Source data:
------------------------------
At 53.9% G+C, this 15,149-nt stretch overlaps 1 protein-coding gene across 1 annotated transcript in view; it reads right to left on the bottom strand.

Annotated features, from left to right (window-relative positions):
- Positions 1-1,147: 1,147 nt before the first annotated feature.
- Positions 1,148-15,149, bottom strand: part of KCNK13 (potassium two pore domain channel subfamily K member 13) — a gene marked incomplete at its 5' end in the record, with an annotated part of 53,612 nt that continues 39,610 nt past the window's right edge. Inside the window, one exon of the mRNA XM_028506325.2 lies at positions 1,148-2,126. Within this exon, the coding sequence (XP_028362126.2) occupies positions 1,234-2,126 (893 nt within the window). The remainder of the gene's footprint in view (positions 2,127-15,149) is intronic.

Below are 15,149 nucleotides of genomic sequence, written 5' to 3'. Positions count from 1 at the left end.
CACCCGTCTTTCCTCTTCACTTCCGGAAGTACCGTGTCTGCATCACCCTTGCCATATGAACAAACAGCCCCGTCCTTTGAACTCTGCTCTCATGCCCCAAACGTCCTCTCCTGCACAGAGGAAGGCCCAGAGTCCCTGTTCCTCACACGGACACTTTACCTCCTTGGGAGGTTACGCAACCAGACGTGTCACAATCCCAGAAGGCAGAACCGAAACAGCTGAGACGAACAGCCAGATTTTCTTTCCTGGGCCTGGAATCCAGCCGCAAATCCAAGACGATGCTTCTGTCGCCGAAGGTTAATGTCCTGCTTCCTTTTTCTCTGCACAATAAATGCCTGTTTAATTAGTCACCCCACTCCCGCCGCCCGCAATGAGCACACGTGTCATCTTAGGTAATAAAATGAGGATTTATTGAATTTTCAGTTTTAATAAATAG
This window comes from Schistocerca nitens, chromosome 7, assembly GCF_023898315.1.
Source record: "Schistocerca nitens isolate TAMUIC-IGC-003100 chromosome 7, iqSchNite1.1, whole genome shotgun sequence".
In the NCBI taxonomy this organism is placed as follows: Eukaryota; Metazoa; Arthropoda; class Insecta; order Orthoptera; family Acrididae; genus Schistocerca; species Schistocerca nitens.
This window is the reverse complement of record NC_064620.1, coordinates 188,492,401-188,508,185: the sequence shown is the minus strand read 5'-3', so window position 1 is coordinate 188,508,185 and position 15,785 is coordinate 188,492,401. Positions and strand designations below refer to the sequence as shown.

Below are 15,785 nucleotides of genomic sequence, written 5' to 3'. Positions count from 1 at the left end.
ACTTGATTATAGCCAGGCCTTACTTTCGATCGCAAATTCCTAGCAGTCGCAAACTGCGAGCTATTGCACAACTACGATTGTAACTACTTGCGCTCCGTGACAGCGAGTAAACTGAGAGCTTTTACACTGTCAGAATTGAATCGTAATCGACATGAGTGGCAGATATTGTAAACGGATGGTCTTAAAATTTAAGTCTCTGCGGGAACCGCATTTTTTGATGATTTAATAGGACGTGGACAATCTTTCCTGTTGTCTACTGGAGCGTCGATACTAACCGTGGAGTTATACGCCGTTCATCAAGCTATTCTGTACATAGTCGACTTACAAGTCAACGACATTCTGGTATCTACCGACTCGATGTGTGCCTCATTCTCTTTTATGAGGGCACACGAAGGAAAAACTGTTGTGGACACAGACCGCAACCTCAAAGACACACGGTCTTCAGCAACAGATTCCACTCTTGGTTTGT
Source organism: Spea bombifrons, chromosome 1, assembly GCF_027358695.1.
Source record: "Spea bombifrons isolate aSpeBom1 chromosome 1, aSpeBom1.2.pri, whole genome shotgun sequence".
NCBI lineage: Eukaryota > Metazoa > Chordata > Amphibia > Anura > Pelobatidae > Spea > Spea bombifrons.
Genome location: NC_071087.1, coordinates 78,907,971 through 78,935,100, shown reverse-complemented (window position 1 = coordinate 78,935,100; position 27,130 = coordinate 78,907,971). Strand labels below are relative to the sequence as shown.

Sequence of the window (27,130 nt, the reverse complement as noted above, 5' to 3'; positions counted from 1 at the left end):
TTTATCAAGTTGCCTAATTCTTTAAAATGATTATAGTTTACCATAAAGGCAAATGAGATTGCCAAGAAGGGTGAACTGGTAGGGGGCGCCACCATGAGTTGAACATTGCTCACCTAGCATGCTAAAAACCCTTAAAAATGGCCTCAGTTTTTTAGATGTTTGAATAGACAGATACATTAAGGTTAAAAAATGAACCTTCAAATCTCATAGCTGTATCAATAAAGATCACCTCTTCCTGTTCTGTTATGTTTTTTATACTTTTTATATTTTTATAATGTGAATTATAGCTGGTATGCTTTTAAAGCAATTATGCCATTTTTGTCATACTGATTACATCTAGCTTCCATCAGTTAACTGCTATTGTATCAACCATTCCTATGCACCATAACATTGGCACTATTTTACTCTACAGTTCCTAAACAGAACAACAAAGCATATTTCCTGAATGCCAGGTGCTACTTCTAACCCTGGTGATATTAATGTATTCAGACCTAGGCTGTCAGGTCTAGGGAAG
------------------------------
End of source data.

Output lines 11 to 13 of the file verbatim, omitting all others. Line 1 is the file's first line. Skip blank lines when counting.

Below are 15,785 nucleotides of genomic sequence, written 5' to 3'. Positions count from 1 at the left end.
ACTTGATTATAGCCAGGCCTTACTTTCGATCGCAAATTCCTAGCAGTCGCAAACTGCGAGCTATTGCACAACTACGATTGTAACTACTTGCGCTCCGTGACAGCGAGTAAACTGAGAGCTTTTACACTGTCAGAATTGAATCGTAATCGACATGAGTGGCAGATATTGTAAACGGATGGTCTTAAAATTTAAGTCTCTGCGGGAACCGCATTTTTTGATGATTTAATAGGACGTGGACAATCTTTCCTGTTGTCTACTGGAGCGTCGATACTAACCGTGGAGTTATACGCCGTTCATCAAGCTATTCTGTACATAGTCGACTTACAAGTCAACGACATTCTGGTATCTACCGACTCGATGTGTGCCTCATTCTCTTTTATGAGGGCACACGAAGGAAAAACTGTTGTGGACACAGACCGCAACCTCAAAGACACACGGTCTTCAGCAACAGATTCCACTCTTGGTTTGT
Source organism: Spea bombifrons, chromosome 1, assembly GCF_027358695.1.